The New York Times, April 4, 2014
Auxiliary Projects is pleased to present a series of ink on paper self-portraits by Rhode Island-based painter Sue McNally from March 21st through April 27th, 2014. There will be an opening reception on Friday, March 21st, from 7-9pm. The gallery is open Saturdays and Sundays from 1-6pm and by appointment.
Sue McNally is best known for inventive, large-scale landscape paintings for which she has traveled all over the country in search of iconic views. In “Middle Ass Bad Age” she presents eight years of studying something closer to home: her own face. As a genre, the self-portrait contains both narcissism and introspection, both warm self-indulgence and cold self-appraisal. McNally has been drawing herself since she was a teenager and describes her relentless self-depiction as part of the process of solving the problem of who she is. Perhaps these drawings are not entirely unlike the ubiquitous photographs people take of themselves and post to social media* and, though McNally’s process is analog rather than digital, at times she makes a picture almost as quickly as a cameraphone. Over the years this habit of drawing her face–this same, constant, available subject– has developed into watching herself age and documenting the results in what appear to be the most unflattering ways possible. McNally’s deadpan demeanor and unsparing titles (“Runny Nose”? really?) brings a spirit of unseriousness and even glee to these works though the face in the portrait almost never smiles.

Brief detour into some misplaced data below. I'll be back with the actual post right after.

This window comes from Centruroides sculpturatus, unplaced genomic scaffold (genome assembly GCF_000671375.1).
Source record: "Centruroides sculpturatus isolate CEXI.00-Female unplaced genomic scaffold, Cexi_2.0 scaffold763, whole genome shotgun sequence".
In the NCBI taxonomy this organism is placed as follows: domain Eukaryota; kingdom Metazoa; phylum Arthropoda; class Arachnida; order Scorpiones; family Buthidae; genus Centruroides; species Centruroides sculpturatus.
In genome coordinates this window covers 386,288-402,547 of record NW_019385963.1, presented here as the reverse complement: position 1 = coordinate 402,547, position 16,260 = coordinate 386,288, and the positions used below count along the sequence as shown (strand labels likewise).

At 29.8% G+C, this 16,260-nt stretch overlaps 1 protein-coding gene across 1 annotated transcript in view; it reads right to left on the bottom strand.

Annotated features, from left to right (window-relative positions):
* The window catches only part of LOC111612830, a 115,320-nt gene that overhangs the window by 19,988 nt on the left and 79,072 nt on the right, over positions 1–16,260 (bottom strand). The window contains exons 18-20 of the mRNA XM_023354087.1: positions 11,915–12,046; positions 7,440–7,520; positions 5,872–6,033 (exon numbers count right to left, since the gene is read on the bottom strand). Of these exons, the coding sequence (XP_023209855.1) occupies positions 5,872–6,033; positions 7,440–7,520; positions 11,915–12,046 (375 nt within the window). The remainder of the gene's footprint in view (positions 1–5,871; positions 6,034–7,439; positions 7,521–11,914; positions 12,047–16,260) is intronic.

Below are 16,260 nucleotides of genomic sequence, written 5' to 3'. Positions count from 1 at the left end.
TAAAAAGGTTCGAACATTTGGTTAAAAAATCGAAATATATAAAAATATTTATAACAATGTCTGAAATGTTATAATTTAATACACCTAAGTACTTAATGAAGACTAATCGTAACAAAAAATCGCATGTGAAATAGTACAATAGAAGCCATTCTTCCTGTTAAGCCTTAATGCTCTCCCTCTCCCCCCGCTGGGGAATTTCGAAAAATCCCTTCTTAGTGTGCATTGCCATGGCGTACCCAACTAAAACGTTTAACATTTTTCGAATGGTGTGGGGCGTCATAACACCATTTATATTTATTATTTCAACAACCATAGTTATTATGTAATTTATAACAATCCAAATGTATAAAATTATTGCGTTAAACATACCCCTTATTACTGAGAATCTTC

Like the “S” word, these portraits record McNally’s appearance, comportment and lifestyle through the years; her titles are snap decisions meant as memory aids as much as identifiers. In most of the dozens of works McNally depicts only her face, shoulders and hands. In several, she shows herself drinking from a mug; in “Modelo,” her face appears to pop out of a beer can. Running the gamut of self-appraisal there is “Handsome Woman” and “Very Intellectual” and “I wish I was Pretty,” and “Sad Old Man” and “That Character Actor That Plays a Cop a Lot” and “Ugh.”
As much as these works are about their subject they are also about the liberating and impulsive act of drawing itself. As a counterpoint to the large, labor-intensive paintings on which McNally often works for weeks or months, her drawn self-portraits are loose, quick, responsive, unplanned and uncontrolled. McNally focuses on the process of the drawing as it unfolds each time. The medium of ink drawing–an additive process of handmade lines, quickly set down and irreversible–matches the contingency and specificity of daily life.
*We know there’s a word for that, we simply refuse to use it.